Compilation producers include: Al Stewart.
Includes liner notes by Al Stewart.
Personnel: Al Stewart (vocals, guitar, acoustic guitar, electric guitar, synthesizer); Jimmy Page, Simon Breckenridge (guitar); Rick Wakeman (piano, organ).
Liner Note Author: Thane Tierney.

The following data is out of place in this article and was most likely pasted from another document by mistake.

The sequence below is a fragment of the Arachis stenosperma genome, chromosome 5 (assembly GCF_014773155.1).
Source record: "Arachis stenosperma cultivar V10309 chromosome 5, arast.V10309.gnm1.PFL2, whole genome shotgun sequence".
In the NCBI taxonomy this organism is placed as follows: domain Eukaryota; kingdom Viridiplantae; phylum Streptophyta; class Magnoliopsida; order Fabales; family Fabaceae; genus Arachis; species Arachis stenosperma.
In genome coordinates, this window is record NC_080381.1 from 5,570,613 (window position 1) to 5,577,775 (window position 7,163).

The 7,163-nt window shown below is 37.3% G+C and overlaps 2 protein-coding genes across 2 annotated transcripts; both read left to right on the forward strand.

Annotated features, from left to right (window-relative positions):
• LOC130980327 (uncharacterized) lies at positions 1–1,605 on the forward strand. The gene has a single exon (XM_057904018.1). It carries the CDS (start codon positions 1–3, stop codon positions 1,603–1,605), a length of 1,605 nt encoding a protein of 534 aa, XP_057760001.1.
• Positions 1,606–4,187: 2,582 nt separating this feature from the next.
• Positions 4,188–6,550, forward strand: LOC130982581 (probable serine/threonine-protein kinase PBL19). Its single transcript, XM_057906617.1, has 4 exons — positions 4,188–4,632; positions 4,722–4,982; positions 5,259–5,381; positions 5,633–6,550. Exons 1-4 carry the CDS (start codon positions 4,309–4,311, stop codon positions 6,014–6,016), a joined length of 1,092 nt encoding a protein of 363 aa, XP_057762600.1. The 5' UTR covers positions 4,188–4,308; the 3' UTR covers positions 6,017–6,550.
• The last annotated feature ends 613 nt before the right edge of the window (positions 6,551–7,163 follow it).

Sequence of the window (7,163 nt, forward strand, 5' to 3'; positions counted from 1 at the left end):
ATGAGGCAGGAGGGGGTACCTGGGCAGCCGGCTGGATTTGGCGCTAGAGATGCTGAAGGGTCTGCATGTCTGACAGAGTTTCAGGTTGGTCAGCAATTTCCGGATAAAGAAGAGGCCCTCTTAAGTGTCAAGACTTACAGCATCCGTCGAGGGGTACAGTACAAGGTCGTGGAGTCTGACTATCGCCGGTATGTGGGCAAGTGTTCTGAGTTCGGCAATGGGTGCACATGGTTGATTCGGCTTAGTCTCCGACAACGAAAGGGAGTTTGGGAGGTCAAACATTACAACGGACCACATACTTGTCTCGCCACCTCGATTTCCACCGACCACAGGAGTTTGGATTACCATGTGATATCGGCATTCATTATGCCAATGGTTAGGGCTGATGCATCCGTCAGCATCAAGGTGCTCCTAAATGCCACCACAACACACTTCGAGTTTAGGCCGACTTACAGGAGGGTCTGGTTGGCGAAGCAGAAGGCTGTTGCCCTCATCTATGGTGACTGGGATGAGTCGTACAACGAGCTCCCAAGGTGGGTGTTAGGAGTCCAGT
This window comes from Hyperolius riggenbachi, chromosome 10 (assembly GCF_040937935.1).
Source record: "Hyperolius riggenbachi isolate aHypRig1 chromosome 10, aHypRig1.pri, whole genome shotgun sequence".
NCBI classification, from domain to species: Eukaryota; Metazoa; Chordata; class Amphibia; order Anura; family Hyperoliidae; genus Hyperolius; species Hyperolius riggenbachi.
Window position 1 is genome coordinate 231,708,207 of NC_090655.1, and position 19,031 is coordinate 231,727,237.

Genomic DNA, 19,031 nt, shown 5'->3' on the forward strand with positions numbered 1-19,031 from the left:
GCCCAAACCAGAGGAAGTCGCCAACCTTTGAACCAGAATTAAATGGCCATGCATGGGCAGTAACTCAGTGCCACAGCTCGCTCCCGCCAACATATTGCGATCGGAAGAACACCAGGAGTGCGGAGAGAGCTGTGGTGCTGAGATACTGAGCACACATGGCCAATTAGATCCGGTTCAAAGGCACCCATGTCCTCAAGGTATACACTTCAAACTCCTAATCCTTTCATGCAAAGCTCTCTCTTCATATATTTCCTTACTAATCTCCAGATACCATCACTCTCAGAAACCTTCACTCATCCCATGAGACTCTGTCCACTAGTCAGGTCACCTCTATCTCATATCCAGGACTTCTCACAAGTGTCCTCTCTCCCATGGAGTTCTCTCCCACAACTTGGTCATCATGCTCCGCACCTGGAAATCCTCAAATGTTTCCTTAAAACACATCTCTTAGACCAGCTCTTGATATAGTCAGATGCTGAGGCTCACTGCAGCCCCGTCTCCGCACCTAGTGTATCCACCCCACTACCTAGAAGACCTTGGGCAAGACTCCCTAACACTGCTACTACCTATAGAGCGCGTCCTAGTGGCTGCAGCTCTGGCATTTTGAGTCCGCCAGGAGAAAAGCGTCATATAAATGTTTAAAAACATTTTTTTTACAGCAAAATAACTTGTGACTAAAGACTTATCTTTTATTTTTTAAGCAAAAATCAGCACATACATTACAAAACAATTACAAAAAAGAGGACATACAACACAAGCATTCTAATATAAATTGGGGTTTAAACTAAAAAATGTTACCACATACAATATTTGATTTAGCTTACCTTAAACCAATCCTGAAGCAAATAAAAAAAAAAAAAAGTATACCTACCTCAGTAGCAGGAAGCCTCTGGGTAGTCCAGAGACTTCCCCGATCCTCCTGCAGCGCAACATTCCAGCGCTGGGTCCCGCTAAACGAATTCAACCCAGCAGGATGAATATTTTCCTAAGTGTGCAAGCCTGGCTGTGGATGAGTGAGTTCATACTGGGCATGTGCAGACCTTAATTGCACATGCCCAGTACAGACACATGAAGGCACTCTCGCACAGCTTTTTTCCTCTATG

Over the years, there have been plenty of Al Stewart collections, most featuring the same five or six songs, giving the impression that he's an easy artist to compile. That, however, isn't quite the case. Most of these collections are haphazardly assembled, focusing either on his early elaborate historical story songs or his lush productions of the late '70s and early '80s, choosing songs that were not necessarily hits and not necessarily good showcases for his idiosyncratic gifts. Despite its nondescript (and misleading) title and its cover art, which bewilderingly mimics the cover of Year of the Cat, Rhino's 2004 collection Greatest Hits is the first to truly to capture Stewart at his best, from his baroque British folk-rock in the late '60s to his soft rock hits a decade later. While all his American hits are here, this is more of a "best of" than a hits compilation, since it doesn't follow the charts and zeroes in on songs that capture his precious, sighing, sophisticated, lightly psychedelic and elaborately produced progressive folk-pop. It bypasses such dirges as "Nostradamus," which often appears on Stewart comps even if it's a bore, and includes such gems as the swinging '60s side "Bedsitter Images," "Electric Los Angeles Sunset," the wonderful "You Don't Even Know Me" (from Orange, one of his finest albums but one of the most overlooked), and "Carol" before settling into the familiar hits -- "Year of the Cat," "Lord Grenville," "On the Border," "Song on the Radio," "Time Passages," "Midnight Rocks" -- that all sound better here than on other hits collections because the context is right. Year of the Cat and Time Passages remain noteworthy albums in their own right, as do Orange and 24 Carrots, but as a career overview and introduction, this Greatest Hits is nearly perfect. ~ Stephen Thomas Erlewine